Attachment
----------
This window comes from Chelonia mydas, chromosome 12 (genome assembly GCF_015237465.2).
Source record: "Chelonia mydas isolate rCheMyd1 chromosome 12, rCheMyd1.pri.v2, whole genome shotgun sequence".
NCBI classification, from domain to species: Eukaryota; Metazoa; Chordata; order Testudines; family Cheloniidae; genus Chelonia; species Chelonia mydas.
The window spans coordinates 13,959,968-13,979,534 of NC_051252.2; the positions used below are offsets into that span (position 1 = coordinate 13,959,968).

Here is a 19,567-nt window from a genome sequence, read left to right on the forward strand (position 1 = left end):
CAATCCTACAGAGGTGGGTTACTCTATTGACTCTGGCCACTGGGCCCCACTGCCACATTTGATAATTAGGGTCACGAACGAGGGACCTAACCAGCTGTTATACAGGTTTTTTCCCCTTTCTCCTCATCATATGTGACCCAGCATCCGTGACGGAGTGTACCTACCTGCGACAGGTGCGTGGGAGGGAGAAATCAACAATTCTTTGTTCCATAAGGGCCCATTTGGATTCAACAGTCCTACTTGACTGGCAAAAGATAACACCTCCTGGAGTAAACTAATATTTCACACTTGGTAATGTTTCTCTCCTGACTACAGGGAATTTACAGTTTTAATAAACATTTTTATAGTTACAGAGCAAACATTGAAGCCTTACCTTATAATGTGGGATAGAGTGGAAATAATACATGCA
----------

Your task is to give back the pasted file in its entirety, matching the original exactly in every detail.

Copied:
This window comes from Chelonia mydas, chromosome 12 (genome assembly GCF_015237465.2).
Source record: "Chelonia mydas isolate rCheMyd1 chromosome 12, rCheMyd1.pri.v2, whole genome shotgun sequence".
NCBI classification, from domain to species: Eukaryota; Metazoa; Chordata; order Testudines; family Cheloniidae; genus Chelonia; species Chelonia mydas.
The window spans coordinates 13,959,968-13,979,534 of NC_051252.2; the positions used below are offsets into that span (position 1 = coordinate 13,959,968).

Here is a 19,567-nt window from a genome sequence, read left to right on the forward strand (position 1 = left end):
CAATCCTACAGAGGTGGGTTACTCTATTGACTCTGGCCACTGGGCCCCACTGCCACATTTGATAATTAGGGTCACGAACGAGGGACCTAACCAGCTGTTATACAGGTTTTTTCCCCTTTCTCCTCATCATATGTGACCCAGCATCCGTGACGGAGTGTACCTACCTGCGACAGGTGCGTGGGAGGGAGAAATCAACAATTCTTTGTTCCATAAGGGCCCATTTGGATTCAACAGTCCTACTTGACTGGCAAAAGATAACACCTCCTGGAGTAAACTAATATTTCACACTTGGTAATGTTTCTCTCCTGACTACAGGGAATTTACAGTTTTAATAAACATTTTTATAGTTACAGAGCAAACATTGAAGCCTTACCTTATAATGTGGGATAGAGTGGAAATAATACATGCA